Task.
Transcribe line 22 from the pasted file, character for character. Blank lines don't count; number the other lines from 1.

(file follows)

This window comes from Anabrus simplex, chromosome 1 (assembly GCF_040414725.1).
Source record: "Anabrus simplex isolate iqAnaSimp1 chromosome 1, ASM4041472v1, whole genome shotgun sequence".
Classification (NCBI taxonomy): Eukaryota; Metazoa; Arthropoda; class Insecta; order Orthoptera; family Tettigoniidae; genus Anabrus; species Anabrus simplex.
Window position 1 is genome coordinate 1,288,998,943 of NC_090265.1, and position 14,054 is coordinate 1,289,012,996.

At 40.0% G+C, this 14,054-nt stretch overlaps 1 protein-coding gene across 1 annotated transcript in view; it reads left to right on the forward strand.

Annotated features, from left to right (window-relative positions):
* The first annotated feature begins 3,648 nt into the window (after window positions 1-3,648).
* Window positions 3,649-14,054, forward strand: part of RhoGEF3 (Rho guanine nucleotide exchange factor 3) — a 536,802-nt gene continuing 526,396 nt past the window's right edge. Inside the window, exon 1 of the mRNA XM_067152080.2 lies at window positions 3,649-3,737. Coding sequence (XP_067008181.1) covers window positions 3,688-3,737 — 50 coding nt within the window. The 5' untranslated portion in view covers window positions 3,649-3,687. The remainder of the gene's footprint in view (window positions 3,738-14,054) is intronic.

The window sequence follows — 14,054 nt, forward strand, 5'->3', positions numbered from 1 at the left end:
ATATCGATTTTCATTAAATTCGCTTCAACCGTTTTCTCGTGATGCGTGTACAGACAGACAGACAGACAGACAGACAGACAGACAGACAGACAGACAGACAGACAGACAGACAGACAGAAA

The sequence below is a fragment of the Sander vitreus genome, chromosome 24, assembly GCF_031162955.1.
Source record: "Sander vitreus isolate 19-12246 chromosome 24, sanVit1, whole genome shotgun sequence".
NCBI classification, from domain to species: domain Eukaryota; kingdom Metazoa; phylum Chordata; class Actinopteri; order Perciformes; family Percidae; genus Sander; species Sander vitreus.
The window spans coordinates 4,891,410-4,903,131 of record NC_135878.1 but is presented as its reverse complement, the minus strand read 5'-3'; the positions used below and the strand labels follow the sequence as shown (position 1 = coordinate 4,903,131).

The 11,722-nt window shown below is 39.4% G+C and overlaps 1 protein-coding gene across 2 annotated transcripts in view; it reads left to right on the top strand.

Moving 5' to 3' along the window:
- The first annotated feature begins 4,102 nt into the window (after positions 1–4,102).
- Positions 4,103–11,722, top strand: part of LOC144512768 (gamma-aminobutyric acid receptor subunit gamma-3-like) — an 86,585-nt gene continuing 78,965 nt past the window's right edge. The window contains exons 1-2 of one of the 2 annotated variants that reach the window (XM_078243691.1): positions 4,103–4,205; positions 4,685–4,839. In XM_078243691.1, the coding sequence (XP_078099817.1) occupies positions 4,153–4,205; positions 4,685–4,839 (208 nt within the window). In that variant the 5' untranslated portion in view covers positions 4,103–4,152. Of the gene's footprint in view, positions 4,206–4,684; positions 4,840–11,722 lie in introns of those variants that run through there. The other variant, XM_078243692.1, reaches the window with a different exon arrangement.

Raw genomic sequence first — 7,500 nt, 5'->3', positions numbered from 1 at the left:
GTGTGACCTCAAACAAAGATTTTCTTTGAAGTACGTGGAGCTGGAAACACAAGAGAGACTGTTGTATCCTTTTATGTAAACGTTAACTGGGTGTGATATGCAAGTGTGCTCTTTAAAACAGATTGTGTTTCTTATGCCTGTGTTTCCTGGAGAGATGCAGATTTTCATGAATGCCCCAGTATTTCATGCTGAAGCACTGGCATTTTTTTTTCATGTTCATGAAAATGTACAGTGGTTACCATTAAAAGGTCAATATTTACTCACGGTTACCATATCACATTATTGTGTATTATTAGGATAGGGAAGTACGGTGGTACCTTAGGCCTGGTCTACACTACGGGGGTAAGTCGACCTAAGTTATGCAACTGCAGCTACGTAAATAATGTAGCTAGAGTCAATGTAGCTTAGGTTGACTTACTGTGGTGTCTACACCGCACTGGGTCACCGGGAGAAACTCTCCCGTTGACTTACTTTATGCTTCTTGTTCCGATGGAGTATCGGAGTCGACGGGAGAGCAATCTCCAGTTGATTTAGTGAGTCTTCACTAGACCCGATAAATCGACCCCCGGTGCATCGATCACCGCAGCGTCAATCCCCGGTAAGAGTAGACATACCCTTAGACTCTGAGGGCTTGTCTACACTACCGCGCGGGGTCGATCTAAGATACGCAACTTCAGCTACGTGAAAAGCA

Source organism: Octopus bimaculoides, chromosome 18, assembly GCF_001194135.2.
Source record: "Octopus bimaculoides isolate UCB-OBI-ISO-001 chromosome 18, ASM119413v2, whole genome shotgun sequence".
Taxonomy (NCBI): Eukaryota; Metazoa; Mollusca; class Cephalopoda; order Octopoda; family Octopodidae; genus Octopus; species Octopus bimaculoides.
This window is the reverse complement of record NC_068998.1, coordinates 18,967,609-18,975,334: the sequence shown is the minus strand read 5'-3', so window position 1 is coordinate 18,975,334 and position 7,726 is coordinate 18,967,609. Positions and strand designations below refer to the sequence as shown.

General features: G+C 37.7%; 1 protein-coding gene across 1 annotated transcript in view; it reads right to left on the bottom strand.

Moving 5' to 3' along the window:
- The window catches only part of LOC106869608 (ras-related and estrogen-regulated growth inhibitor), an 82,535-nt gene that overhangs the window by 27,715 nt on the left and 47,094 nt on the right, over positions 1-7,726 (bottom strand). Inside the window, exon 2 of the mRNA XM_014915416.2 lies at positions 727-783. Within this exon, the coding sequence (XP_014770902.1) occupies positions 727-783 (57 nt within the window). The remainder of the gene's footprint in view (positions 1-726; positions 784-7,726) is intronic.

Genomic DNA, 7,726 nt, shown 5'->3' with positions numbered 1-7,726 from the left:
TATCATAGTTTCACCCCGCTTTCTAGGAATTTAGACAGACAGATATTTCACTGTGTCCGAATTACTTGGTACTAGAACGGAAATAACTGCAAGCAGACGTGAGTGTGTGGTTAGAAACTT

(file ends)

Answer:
Source record: "Octopus bimaculoides isolate UCB-OBI-ISO-001 chromosome 18, ASM119413v2, whole genome shotgun sequence".